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Excellent input folks, thanks.
I have been around Spanish for my whole career but never have become fluent. Barnyard Spanish we call it, but sounds like that will get us started.
We will also use an online Spanish utility in the meantime to sharpen up a little.
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Old 02-18-2021, 10:40 AM   #13
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One time in a mexican restaurant, in mexico of all places. The waiter spoke english no problem. The server did not as I found out when I asked a question. I gave him the wait a moment finger and turned on pre installed two way goggle translator.
I spoke phone repeated in spanish, he spoke spanish it repeated in english. We had a conversation. He was so impressed he brought me his phone and asked me to install the app, which I did. We tested it and he was a happy camper showing it off to other staff.
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Old 02-18-2021, 10:43 AM   #14
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Your pocito Spanish will be fine!
If you can putt around in Sea of Cortez do it.

I'd say your bigger probemas will be getting spare parts in a timely manner as you get to know your new boat.

I've spent cumulative 4 years out of the last 14 wintering here, here now in baja sur and love it. Should you make it to bahia de conception ill buy the first cervesas.
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Old 02-18-2021, 10:50 AM   #15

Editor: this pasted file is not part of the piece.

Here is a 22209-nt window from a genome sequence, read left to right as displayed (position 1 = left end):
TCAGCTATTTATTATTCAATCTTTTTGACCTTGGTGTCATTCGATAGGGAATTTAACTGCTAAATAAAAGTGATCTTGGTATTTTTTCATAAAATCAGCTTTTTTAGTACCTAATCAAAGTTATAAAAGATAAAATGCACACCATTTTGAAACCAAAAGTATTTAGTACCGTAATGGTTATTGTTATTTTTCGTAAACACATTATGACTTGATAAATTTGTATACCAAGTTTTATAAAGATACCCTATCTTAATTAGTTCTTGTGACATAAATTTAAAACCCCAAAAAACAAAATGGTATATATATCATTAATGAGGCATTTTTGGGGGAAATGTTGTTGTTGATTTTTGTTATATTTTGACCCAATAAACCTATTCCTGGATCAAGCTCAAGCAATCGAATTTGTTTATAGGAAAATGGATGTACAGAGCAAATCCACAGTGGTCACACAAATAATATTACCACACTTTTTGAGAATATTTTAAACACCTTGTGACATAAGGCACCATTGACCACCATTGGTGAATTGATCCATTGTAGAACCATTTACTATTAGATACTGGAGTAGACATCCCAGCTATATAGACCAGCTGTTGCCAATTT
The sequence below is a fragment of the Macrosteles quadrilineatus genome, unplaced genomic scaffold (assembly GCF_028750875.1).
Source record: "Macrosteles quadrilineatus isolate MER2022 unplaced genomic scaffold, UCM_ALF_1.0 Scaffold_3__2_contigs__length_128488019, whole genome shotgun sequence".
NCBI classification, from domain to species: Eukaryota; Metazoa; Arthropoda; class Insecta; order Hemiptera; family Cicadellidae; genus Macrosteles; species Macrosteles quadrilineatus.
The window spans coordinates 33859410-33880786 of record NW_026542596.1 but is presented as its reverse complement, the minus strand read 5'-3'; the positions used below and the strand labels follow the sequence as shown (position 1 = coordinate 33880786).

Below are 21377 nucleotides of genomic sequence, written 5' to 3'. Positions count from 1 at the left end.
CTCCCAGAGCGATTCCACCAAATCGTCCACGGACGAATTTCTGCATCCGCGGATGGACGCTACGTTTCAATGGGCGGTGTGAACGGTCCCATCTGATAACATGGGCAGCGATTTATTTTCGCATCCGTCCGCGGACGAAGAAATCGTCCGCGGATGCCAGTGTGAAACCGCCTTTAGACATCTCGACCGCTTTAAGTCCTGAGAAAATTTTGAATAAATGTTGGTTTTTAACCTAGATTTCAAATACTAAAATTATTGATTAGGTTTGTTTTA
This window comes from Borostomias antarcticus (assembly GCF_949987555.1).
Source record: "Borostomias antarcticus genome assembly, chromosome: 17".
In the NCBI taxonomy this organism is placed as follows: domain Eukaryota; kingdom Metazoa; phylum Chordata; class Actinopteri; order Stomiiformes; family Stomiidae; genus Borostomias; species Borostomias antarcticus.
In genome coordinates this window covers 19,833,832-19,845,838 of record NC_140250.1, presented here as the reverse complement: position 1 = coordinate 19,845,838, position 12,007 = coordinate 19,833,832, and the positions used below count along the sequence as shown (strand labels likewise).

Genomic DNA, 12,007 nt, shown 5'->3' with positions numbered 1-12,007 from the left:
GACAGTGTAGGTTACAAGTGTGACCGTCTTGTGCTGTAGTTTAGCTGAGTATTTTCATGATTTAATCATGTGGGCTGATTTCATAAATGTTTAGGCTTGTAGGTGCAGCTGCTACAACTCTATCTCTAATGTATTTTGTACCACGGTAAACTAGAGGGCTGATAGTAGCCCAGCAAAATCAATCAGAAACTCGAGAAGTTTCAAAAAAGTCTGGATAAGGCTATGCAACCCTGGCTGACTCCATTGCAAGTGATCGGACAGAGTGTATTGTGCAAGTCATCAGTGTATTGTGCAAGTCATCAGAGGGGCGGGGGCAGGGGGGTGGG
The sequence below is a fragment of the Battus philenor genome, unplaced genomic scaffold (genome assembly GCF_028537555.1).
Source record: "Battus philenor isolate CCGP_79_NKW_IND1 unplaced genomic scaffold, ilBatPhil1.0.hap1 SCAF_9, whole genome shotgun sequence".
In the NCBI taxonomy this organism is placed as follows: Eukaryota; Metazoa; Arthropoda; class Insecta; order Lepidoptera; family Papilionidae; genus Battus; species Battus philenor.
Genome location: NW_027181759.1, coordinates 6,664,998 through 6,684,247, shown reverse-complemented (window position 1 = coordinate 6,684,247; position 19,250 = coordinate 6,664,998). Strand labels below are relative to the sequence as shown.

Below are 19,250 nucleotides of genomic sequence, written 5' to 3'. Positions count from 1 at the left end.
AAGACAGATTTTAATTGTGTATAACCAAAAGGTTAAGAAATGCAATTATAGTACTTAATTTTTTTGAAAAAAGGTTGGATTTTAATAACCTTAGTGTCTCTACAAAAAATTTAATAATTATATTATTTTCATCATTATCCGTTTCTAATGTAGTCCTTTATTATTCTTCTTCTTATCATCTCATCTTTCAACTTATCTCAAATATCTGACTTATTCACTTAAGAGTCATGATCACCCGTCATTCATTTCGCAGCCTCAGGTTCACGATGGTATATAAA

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Your pocito Spanish will be fine!
If you can putt around in Sea of Cortez do it.

I'd say your bigger probemas will be getting spare parts in a timely manner as you get to know your new boat.

I've spent cumulative 4 years out of the last 14 wintering here, here now in baja sur and love it. Should you make it to bahia de conception ill buy the first cervesas.
I would look forward to that!
The boat and her current owners are currently in Zihua and looking for a window to get to the dry yard in Guaymas across the Sea from you. About 7 hours across?
Keep an eye out for DOMINO, she is a 65' power cat.
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Old 02-18-2021, 11:00 AM   #16
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Bill, that looks Ike a good times boat! We've used trailer boats last few seasons to get into small hidey holes, lots of fun.

My place is in Mulege, most big boats go down the bay a bit to more comfortable anchorages.
Fuel dock in Santa Rosalia. We'll be here for another month or so, then north to get stuck with a needle. Have fun with the nice cat!
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Old 02-18-2021, 05:07 PM   #17
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Excellent input folks, thanks.
I have been around Spanish for my whole career but never have become fluent. Barnyard Spanish we call it, but sounds like that will get us started.
We will also use an online Spanish utility in the meantime to sharpen up a little.